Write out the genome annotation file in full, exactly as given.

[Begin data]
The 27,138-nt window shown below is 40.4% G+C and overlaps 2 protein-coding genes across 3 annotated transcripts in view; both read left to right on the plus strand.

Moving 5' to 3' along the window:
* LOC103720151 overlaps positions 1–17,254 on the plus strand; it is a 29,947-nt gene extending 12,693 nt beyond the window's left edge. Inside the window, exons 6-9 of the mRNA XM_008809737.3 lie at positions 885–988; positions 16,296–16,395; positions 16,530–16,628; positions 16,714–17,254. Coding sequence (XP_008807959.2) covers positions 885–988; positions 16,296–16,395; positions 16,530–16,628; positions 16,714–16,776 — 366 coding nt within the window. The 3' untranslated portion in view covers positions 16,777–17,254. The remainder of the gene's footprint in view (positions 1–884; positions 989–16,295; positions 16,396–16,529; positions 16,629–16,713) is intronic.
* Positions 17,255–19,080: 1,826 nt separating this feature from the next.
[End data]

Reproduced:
The 27,138-nt window shown below is 40.4% G+C and overlaps 2 protein-coding genes across 3 annotated transcripts in view; both read left to right on the plus strand.

Moving 5' to 3' along the window:
* LOC103720151 overlaps positions 1–17,254 on the plus strand; it is a 29,947-nt gene extending 12,693 nt beyond the window's left edge. Inside the window, exons 6-9 of the mRNA XM_008809737.3 lie at positions 885–988; positions 16,296–16,395; positions 16,530–16,628; positions 16,714–17,254. Coding sequence (XP_008807959.2) covers positions 885–988; positions 16,296–16,395; positions 16,530–16,628; positions 16,714–16,776 — 366 coding nt within the window. The 3' untranslated portion in view covers positions 16,777–17,254. The remainder of the gene's footprint in view (positions 1–884; positions 989–16,295; positions 16,396–16,529; positions 16,629–16,713) is intronic.
* Positions 17,255–19,080: 1,826 nt separating this feature from the next.